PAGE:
I have been married to my wife Melanie for 19 years. I couldn’t tell you how many fights we’ve had during that time. Hundreds, maybe?
Today I added one more to the list. She said something that I took the wrong way, and my reaction told her something was wrong. I brushed it off because she had to leave for a dentist’s appointment, and I continued to stew about it the whole time.
But in the hour before she came back, I realize I had been a bit childish and probably misunderstood her. We talked through the problem, and I discovered I had indeed taken her comment the wrong way. We quickly worked through it, and all was right with the world again.
Any married man knows that arguments are a part of marriage. Heck, they’re part of almost every relationship.
But not every man follows the rules of engagement in arguments with his wife. Arguments are going to happen, but they don’t have to be fatal to your relationship. In fact, when you work through arguments in the correct way, it can strengthen your relationship with your wife instead of tearing it down.
These are ten rules every man should follow when fighting with his wife. I don’t get them right all the time (and sometimes I mess them up royally), but they have been a big help in keeping our relationship healthy.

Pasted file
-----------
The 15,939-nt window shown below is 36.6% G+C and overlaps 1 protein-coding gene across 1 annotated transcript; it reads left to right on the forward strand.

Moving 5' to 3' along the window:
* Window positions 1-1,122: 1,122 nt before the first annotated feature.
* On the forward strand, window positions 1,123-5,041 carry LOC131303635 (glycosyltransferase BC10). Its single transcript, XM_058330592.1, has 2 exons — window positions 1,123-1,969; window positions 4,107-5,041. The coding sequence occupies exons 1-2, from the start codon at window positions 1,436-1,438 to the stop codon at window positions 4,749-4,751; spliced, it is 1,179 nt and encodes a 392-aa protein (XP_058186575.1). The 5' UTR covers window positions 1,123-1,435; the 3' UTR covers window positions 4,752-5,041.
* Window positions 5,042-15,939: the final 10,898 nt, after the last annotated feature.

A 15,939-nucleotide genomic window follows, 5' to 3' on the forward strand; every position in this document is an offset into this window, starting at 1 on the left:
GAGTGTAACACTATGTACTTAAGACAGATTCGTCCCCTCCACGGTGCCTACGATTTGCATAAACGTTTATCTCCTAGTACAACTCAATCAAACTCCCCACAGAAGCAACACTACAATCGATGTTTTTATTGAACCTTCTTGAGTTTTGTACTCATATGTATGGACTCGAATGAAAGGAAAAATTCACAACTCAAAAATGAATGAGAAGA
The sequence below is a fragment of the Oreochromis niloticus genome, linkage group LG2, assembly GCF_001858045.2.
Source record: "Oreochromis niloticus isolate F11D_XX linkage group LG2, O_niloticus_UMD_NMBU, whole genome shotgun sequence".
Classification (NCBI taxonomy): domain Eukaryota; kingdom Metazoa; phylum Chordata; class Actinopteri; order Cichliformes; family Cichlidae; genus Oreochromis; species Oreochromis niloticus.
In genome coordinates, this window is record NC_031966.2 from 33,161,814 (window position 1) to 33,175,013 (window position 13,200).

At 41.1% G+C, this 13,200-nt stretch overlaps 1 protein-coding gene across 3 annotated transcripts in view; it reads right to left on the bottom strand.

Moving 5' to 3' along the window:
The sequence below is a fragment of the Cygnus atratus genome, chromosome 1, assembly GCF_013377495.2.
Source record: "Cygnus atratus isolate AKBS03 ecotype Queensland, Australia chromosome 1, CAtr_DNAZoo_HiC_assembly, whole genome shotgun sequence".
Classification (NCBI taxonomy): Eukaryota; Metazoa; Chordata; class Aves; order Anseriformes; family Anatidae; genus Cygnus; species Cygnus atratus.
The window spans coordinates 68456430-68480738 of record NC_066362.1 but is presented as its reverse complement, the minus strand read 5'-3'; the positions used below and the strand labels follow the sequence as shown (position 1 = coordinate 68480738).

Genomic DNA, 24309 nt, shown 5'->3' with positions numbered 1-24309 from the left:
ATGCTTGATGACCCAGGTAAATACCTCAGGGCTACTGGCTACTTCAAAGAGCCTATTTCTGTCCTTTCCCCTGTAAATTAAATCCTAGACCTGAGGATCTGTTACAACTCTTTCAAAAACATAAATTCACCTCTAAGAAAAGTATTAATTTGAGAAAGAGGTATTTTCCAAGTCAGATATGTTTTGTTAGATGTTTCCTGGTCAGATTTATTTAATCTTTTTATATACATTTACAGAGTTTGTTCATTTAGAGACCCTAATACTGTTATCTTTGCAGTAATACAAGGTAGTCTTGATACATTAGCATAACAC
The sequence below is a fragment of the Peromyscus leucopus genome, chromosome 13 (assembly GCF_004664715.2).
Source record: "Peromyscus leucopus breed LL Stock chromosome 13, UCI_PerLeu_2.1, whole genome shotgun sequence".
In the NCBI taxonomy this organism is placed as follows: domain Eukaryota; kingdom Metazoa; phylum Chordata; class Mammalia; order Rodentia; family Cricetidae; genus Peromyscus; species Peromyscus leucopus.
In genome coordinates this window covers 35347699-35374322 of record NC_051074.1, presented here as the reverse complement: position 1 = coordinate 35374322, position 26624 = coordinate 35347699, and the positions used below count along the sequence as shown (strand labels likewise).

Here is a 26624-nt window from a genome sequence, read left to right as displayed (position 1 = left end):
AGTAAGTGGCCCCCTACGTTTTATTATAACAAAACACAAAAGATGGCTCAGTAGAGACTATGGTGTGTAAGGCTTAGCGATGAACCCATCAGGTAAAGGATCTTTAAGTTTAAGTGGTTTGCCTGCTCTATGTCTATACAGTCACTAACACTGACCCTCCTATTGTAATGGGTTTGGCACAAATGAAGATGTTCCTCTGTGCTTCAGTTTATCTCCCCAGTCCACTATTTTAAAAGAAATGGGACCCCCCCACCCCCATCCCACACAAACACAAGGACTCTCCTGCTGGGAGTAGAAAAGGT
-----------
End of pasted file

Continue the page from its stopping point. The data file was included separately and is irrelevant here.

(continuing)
1. Take the time to calm down.
During an argument, one or both of you will get emotional. That is usually not the best time to work through all the issues surrounding the argument. It’s better to wait a little while until everyone calms down. But don’t wait too long—work through an argument sooner rather than later, so it doesn’t fester and turn into a major battle.
2. Don’t say something you’ll regret.
The longer you’ve been married, you more you know which buttons to push that will tick off your wife. It might be something from her past, an issue where she lacks self-confidence, or a grudge you have against her family. In the heat of an argument, it’s easy to throw verbal bombs that can destroy the woman you vowed to love and cherish. If you’re not careful, those words will come back to haunt you.
3. Realize that your emotions might not represent reality.
It’s only been in the last few years that I’ve come to understand this concept. We all tend to think that our perspective is correct, not matter what the situation. But just because you’re angry about something doesn’t mean you’re right. People who let their emotions run their lives get into trouble very quickly.
4. Use “I feel” instead of “You did” statements.
When you’re upset at your wife (or she is upset at you), it’s natural to put the blame on her. But that doesn’t help resolve the situation. A great way to neutralize the anger is to express how you felt when she did something. “When you said that it made me feel that way.” It lets you express your emotions while also taking responsibility for them. (After all, it’s not possible for something to “make you mad” because we choose how to emotionally respond to others.)
5. Don’t shut down.